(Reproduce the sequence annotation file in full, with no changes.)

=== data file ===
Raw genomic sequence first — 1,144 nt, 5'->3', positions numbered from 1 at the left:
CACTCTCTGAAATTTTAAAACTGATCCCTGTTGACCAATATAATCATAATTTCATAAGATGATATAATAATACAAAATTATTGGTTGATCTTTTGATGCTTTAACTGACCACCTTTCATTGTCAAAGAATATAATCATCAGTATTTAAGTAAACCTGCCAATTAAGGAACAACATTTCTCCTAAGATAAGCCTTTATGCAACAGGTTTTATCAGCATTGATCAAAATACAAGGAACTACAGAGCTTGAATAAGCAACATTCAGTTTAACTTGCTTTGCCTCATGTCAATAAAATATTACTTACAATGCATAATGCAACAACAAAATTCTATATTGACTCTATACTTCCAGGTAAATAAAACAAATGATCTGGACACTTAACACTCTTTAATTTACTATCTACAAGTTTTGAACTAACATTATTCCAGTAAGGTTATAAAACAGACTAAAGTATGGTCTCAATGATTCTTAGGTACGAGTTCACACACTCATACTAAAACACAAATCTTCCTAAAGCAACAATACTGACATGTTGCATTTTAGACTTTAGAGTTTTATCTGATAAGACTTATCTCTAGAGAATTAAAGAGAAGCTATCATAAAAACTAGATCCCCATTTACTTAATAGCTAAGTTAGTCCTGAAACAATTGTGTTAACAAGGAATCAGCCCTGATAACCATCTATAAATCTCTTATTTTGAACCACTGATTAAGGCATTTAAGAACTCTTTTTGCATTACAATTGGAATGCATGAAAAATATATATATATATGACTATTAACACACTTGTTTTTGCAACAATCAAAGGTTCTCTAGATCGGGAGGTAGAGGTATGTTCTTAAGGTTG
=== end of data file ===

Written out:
Raw genomic sequence first — 1,144 nt, 5'->3', positions numbered from 1 at the left:
CACTCTCTGAAATTTTAAAACTGATCCCTGTTGACCAATATAATCATAATTTCATAAGATGATATAATAATACAAAATTATTGGTTGATCTTTTGATGCTTTAACTGACCACCTTTCATTGTCAAAGAATATAATCATCAGTATTTAAGTAAACCTGCCAATTAAGGAACAACATTTCTCCTAAGATAAGCCTTTATGCAACAGGTTTTATCAGCATTGATCAAAATACAAGGAACTACAGAGCTTGAATAAGCAACATTCAGTTTAACTTGCTTTGCCTCATGTCAATAAAATATTACTTACAATGCATAATGCAACAACAAAATTCTATATTGACTCTATACTTCCAGGTAAATAAAACAAATGATCTGGACACTTAACACTCTTTAATTTACTATCTACAAGTTTTGAACTAACATTATTCCAGTAAGGTTATAAAACAGACTAAAGTATGGTCTCAATGATTCTTAGGTACGAGTTCACACACTCATACTAAAACACAAATCTTCCTAAAGCAACAATACTGACATGTTGCATTTTAGACTTTAGAGTTTTATCTGATAAGACTTATCTCTAGAGAATTAAAGAGAAGCTATCATAAAAACTAGATCCCCATTTACTTAATAGCTAAGTTAGTCCTGAAACAATTGTGTTAACAAGGAATCAGCCCTGATAACCATCTATAAATCTCTTATTTTGAACCACTGATTAAGGCATTTAAGAACTCTTTTTGCATTACAATTGGAATGCATGAAAAATATATATATATATGACTATTAACACACTTGTTTTTGCAACAATCAAAGGTTCTCTAGATCGGGAGGTAGAGGTATGTTCTTAAGGTTG